Surgical site infections were classified by the Szilagyi classification [11]. Bleeding was included as a complication when reoperation was needed. “Miscellaneous” included cardiac (myocardial infarction, hypotension, atrial fibrillation, congestive heart failure), pulmonary (pneumonia, exacerbated COPD) and renal complications (acute renal insufficiency [12]), as well as stroke, delirium or anemia.
Amputation was defined as a complication if it was unplanned preoperatively. In the analysis, the amputations were divided into toe, lower leg and upper leg amputations.

2.5. Follow-Up

For this study, follow-up was 30 days postoperatively. Only peripheral wound healing was followed until 6 months postoperatively. Follow-up was conducted by a vascular surgeon, a vascular surgery resident or a specialized wound care nurse.

2.6. Data Analysis

Data were registered in Castor electronic data capture (Castor, Amsterdam, The Netherlands). Data analysis was performed by IBM SPSS Statistics for Windows, version 22.0 (IBM Corp. Armonk, NY, USA). The Pearson chi-square test was used to compare the categorical variables. Logistic and linear regressions were used to evaluate risk factors. All p-values below 0.05 were interpreted as statistical significance.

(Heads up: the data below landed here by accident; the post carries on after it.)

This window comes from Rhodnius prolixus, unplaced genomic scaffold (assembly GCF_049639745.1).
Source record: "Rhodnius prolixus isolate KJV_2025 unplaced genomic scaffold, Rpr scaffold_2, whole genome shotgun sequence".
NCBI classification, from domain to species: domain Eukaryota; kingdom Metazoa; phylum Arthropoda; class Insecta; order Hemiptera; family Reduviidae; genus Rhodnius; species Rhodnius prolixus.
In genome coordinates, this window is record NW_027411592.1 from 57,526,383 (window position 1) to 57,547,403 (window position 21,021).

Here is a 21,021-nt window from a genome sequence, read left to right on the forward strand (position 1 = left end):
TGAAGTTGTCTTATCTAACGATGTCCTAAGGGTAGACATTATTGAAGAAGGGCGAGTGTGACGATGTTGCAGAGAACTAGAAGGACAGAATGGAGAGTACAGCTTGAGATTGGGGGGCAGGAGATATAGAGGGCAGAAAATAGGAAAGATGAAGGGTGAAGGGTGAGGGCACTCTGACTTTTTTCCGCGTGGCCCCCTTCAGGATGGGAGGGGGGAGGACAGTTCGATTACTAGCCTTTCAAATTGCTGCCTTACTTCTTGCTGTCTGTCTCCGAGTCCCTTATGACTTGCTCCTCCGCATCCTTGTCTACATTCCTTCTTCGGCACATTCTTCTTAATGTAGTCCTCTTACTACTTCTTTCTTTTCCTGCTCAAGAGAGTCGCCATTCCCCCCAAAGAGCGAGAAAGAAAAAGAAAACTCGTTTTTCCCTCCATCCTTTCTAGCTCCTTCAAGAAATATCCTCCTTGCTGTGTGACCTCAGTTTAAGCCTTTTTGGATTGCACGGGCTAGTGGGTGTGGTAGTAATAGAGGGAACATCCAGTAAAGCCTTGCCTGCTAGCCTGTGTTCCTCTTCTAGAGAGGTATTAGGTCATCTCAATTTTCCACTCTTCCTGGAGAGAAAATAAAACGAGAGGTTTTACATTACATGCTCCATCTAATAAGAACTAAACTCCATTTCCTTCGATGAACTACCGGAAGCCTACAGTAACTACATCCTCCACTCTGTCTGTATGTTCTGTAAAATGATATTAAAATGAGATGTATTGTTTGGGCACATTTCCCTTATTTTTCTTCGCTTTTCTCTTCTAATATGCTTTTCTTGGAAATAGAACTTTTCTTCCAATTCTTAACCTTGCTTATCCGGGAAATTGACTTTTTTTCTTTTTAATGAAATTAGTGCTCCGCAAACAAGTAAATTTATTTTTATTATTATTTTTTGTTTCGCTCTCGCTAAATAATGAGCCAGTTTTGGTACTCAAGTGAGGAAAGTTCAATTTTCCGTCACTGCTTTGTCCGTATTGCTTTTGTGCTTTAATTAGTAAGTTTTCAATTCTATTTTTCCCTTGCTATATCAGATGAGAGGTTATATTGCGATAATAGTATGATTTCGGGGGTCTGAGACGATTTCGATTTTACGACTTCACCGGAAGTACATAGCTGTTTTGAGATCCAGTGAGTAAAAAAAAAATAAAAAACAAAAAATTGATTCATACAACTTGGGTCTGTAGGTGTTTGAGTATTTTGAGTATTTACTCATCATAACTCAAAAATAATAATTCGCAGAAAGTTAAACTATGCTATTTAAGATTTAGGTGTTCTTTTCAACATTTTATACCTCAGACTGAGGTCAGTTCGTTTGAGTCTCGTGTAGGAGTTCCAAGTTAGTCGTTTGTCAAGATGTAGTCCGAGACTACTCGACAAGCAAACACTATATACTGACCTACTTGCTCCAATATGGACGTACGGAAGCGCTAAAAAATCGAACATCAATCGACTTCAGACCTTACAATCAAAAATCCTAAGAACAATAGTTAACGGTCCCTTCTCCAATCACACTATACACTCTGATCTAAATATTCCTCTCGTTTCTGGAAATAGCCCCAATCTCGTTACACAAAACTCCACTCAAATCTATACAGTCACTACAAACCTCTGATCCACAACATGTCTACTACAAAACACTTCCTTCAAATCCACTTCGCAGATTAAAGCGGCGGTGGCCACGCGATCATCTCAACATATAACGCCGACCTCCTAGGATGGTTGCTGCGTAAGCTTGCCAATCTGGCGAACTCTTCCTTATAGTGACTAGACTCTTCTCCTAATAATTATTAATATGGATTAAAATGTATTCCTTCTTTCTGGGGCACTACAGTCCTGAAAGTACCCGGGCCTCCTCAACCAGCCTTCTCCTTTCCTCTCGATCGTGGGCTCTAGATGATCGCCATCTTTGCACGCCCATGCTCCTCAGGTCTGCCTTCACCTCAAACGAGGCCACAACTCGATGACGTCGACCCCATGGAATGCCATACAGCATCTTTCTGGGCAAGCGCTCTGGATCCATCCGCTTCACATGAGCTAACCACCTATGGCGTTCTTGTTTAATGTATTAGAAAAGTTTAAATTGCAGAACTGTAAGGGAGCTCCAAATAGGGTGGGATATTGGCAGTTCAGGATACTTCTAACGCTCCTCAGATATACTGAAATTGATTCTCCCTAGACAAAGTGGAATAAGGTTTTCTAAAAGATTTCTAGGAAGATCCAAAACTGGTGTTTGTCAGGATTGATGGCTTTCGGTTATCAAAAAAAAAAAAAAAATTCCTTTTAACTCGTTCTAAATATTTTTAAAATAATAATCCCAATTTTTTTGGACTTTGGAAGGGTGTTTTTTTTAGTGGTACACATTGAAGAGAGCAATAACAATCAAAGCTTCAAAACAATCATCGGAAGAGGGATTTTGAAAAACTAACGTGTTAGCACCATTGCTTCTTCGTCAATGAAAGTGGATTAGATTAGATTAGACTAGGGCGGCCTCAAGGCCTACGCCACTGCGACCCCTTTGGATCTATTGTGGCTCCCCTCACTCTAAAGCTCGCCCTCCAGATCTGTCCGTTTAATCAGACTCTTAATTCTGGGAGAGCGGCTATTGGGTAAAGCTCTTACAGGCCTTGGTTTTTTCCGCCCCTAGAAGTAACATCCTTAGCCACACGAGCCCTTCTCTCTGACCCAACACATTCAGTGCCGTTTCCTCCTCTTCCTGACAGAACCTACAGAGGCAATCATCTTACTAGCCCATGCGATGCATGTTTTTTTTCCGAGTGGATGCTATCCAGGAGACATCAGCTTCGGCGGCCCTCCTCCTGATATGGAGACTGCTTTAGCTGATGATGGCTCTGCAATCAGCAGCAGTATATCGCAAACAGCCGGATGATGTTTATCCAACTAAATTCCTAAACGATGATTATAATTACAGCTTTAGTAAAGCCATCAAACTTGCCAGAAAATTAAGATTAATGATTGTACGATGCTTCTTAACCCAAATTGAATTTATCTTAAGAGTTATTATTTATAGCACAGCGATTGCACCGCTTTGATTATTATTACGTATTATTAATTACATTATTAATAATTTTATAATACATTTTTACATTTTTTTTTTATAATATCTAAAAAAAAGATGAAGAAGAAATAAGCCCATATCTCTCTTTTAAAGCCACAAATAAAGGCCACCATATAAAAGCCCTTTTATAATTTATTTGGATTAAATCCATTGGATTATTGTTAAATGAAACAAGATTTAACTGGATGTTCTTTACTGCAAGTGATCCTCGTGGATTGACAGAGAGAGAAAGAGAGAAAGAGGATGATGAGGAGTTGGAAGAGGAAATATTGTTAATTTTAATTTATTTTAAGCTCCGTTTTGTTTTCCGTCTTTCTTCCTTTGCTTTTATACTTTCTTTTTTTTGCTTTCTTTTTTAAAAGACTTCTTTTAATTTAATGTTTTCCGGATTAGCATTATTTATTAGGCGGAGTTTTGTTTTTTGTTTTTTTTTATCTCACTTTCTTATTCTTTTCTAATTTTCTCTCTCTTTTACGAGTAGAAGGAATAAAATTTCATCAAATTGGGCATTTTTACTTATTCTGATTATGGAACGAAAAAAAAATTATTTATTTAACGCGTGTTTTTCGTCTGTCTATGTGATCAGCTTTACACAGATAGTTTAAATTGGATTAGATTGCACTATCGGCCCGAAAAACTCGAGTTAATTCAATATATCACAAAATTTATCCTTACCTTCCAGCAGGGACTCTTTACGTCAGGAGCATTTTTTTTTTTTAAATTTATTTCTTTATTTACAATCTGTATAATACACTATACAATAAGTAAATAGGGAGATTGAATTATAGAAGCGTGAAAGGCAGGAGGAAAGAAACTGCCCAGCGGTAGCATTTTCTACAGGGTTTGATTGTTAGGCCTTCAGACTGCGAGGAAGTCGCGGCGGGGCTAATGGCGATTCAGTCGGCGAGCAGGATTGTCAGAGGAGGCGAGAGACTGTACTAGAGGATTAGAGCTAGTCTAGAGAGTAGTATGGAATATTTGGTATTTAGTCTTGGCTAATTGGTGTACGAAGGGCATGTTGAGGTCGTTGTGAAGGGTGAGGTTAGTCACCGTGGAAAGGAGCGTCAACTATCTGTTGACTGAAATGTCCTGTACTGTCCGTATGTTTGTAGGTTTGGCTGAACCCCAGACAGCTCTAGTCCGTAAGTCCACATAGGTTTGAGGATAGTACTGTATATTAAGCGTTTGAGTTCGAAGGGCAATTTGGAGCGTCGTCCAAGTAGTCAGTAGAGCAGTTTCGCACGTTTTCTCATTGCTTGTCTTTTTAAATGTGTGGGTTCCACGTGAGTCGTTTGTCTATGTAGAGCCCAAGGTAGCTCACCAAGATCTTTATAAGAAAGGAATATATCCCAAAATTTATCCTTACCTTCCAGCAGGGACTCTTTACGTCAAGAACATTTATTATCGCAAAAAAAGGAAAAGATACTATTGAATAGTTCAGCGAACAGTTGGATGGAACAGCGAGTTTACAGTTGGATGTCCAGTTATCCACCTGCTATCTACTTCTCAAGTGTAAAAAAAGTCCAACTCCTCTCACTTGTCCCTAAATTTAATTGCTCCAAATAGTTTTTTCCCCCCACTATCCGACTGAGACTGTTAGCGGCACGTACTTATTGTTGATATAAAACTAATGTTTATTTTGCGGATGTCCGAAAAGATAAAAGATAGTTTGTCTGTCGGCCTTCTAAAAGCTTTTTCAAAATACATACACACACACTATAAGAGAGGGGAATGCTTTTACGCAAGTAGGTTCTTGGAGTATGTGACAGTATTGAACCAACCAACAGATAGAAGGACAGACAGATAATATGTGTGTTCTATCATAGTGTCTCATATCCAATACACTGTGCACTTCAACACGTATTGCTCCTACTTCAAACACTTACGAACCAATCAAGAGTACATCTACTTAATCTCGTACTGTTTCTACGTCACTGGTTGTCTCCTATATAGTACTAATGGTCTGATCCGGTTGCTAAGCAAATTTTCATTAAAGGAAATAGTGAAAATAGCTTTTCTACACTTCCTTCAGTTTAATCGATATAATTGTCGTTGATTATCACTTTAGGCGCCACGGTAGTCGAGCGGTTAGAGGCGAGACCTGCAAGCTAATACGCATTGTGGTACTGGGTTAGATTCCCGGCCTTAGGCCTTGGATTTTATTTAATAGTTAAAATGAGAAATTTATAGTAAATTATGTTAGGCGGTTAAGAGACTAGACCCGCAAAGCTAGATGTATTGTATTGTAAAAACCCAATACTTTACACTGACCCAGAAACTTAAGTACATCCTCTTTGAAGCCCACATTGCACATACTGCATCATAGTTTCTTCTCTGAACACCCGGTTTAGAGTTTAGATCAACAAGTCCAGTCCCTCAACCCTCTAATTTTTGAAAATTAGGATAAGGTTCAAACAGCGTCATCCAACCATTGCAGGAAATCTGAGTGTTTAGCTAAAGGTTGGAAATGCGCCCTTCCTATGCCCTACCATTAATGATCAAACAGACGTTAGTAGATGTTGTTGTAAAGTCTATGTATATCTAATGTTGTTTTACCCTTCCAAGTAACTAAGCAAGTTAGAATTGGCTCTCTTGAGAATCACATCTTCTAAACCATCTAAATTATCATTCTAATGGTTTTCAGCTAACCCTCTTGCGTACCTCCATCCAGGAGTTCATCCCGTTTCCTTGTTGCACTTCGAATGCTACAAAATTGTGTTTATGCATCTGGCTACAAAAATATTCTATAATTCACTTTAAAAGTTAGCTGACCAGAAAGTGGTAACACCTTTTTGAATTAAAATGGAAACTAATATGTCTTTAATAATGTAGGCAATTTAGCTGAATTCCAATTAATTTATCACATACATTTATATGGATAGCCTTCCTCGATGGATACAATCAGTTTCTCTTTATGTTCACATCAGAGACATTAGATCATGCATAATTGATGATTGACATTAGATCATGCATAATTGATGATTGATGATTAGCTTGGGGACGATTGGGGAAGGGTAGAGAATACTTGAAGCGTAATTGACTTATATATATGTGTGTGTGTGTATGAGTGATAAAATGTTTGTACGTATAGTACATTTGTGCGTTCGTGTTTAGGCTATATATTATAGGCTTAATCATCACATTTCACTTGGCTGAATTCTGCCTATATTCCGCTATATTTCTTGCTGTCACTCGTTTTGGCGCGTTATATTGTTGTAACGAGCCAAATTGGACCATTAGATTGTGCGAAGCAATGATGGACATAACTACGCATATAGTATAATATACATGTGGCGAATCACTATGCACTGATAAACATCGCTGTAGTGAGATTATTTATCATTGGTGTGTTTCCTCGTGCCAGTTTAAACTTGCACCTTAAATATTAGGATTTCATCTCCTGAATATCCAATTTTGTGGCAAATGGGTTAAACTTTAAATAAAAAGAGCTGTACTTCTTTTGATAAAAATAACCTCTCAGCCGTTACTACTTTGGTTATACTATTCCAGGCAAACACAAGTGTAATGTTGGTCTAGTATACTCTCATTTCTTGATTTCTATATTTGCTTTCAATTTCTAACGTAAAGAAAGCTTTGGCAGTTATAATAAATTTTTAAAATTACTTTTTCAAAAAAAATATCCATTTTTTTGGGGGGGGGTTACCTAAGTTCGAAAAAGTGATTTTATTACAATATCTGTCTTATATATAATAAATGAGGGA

3. Results

Of a total of 298 included patients, patients undergoing aorta reconstruction (n = 19) or bypass surgery (n = 43) were excluded, as well as those patients in whom a foreign body (closure device, stent) was removed (n = 4), those who underwent repair of a pseudoaneurysm (n = 3) and those who underwent other surgery in combination with CFE (n = 2). Baseline characteristics of the remaining 227 are shown in Table 1. Single CFE was performed in 48.9% of the cases, and a hybrid procedure was performed in 51.1%. Of the operated patients, 47.6% suffered intermittent claudication.
Complications and success of the procedures are shown in Table 2. Technical success was achieved in all procedures; 74.4% of the procedures did not have a complication. In 65.1%, the Rutherford classification improved, and in 44.8%, the ankle-brachial index improved after the procedure. The walking distance improved in 68% and peripheral wounds healed within 6 months in 44.8% of the cases.
Grade 1 SSIs were treated with antibiotics, and five out of six patients with a grade 2 infection were reoperated, where one was successfully treated with antibiotics. In the patients with grade 3 infections, four reoperations were performed, while one patient died due to infection 14 days postoperatively.